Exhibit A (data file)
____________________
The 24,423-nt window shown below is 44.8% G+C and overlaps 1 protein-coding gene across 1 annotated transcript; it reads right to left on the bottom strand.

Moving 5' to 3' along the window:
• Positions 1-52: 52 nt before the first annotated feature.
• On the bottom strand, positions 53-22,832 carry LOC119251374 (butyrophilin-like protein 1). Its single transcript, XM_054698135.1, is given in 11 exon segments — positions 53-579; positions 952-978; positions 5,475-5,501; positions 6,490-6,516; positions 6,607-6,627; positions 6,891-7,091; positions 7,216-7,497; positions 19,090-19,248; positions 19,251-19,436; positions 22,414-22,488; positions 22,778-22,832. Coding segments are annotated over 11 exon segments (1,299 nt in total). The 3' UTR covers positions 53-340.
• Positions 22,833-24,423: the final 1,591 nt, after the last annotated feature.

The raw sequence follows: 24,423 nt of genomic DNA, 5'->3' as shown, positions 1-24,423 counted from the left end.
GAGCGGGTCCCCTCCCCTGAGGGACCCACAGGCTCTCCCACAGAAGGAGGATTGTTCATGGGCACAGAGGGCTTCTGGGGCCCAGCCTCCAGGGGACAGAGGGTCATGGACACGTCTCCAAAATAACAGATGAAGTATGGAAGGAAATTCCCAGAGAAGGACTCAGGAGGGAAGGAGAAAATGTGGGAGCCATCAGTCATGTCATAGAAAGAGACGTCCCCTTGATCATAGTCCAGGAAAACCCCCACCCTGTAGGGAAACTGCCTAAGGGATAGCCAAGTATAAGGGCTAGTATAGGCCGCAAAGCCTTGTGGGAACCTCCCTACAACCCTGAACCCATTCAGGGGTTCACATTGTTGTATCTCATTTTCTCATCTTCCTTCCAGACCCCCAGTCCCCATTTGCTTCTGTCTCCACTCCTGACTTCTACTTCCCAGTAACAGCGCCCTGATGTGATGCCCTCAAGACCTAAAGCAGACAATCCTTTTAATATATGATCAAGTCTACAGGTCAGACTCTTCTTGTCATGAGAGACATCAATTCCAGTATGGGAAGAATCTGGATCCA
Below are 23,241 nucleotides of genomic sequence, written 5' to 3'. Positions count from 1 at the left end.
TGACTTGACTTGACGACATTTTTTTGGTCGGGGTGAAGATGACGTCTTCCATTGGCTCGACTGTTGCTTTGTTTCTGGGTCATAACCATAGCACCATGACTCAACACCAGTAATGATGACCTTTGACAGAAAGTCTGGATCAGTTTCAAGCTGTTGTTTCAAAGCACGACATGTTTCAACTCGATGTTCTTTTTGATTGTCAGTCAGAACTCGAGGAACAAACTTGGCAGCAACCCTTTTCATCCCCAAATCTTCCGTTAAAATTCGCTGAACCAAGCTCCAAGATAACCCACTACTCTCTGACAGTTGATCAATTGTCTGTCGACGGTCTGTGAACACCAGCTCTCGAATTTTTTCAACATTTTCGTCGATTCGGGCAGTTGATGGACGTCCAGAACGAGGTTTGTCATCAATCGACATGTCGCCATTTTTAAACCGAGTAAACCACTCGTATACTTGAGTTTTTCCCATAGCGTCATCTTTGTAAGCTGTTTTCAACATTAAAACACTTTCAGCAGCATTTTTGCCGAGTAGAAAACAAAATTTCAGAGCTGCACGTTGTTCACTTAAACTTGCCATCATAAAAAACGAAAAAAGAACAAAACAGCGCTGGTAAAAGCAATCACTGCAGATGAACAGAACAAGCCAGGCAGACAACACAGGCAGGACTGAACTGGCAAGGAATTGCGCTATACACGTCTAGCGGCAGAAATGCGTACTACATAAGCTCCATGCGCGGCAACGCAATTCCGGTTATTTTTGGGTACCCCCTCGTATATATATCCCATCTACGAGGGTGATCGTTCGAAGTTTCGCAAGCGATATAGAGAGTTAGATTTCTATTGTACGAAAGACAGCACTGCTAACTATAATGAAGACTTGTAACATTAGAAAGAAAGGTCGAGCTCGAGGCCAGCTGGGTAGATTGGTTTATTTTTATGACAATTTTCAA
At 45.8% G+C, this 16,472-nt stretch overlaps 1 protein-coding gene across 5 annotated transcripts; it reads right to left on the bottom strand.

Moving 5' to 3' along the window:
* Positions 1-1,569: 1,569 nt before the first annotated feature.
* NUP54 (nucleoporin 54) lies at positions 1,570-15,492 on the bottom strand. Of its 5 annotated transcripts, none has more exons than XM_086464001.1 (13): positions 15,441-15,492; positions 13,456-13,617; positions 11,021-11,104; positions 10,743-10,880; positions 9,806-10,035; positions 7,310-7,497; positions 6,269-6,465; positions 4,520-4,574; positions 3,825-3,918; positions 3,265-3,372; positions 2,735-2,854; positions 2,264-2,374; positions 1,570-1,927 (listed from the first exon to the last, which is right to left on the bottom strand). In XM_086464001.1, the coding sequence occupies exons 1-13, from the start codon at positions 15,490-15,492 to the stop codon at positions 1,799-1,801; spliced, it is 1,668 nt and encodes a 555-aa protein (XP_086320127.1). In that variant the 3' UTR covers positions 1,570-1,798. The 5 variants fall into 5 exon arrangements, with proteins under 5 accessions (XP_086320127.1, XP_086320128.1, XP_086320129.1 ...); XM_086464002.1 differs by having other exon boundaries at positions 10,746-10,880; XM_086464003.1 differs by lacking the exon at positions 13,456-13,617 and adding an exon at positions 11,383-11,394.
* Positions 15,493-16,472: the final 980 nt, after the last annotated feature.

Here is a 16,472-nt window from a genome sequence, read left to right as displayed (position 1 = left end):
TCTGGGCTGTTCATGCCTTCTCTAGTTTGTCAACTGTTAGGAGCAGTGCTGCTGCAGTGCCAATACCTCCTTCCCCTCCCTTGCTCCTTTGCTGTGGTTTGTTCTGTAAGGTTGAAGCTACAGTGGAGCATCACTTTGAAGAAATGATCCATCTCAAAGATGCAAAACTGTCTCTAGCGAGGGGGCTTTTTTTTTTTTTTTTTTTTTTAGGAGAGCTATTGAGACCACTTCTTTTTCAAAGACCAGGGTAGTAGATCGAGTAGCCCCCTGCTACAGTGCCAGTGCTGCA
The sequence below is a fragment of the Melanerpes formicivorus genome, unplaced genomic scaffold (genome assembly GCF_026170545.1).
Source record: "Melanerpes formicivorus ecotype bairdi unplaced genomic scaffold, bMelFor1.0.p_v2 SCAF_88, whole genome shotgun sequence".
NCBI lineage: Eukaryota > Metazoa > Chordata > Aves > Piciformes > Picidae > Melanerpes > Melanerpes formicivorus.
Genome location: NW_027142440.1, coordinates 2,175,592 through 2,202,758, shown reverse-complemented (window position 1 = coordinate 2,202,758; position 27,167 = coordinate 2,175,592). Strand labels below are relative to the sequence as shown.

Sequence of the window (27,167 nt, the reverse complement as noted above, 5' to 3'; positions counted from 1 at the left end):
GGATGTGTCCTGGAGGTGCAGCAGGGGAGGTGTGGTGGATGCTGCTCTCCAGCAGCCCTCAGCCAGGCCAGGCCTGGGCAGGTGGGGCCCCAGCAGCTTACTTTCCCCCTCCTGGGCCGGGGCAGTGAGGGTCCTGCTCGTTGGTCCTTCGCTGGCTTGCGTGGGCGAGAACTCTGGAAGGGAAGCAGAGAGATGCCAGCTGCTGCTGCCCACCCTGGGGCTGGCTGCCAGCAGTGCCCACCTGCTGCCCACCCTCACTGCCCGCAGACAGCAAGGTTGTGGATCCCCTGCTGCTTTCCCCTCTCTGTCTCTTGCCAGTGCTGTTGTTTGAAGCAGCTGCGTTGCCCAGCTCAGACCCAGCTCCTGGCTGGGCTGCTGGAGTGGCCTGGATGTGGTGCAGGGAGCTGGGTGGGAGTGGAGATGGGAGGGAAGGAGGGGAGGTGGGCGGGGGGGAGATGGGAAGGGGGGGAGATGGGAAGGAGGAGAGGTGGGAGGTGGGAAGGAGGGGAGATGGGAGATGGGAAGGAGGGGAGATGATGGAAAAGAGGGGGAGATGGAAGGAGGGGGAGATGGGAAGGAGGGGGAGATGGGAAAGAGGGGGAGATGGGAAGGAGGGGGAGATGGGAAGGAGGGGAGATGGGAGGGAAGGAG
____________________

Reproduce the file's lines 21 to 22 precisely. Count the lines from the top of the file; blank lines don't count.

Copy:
Sequence of the window (27,167 nt, the reverse complement as noted above, 5' to 3'; positions counted from 1 at the left end):
GGATGTGTCCTGGAGGTGCAGCAGGGGAGGTGTGGTGGATGCTGCTCTCCAGCAGCCCTCAGCCAGGCCAGGCCTGGGCAGGTGGGGCCCCAGCAGCTTACTTTCCCCCTCCTGGGCCGGGGCAGTGAGGGTCCTGCTCGTTGGTCCTTCGCTGGCTTGCGTGGGCGAGAACTCTGGAAGGGAAGCAGAGAGATGCCAGCTGCTGCTGCCCACCCTGGGGCTGGCTGCCAGCAGTGCCCACCTGCTGCCCACCCTCACTGCCCGCAGACAGCAAGGTTGTGGATCCCCTGCTGCTTTCCCCTCTCTGTCTCTTGCCAGTGCTGTTGTTTGAAGCAGCTGCGTTGCCCAGCTCAGACCCAGCTCCTGGCTGGGCTGCTGGAGTGGCCTGGATGTGGTGCAGGGAGCTGGGTGGGAGTGGAGATGGGAGGGAAGGAGGGGAGGTGGGCGGGGGGGAGATGGGAAGGGGGGGAGATGGGAAGGAGGAGAGGTGGGAGGTGGGAAGGAGGGGAGATGGGAGATGGGAAGGAGGGGAGATGATGGAAAAGAGGGGGAGATGGAAGGAGGGGGAGATGGGAAGGAGGGGGAGATGGGAAAGAGGGGGAGATGGGAAGGAGGGGGAGATGGGAAGGAGGGGAGATGGGAGGGAAGGAG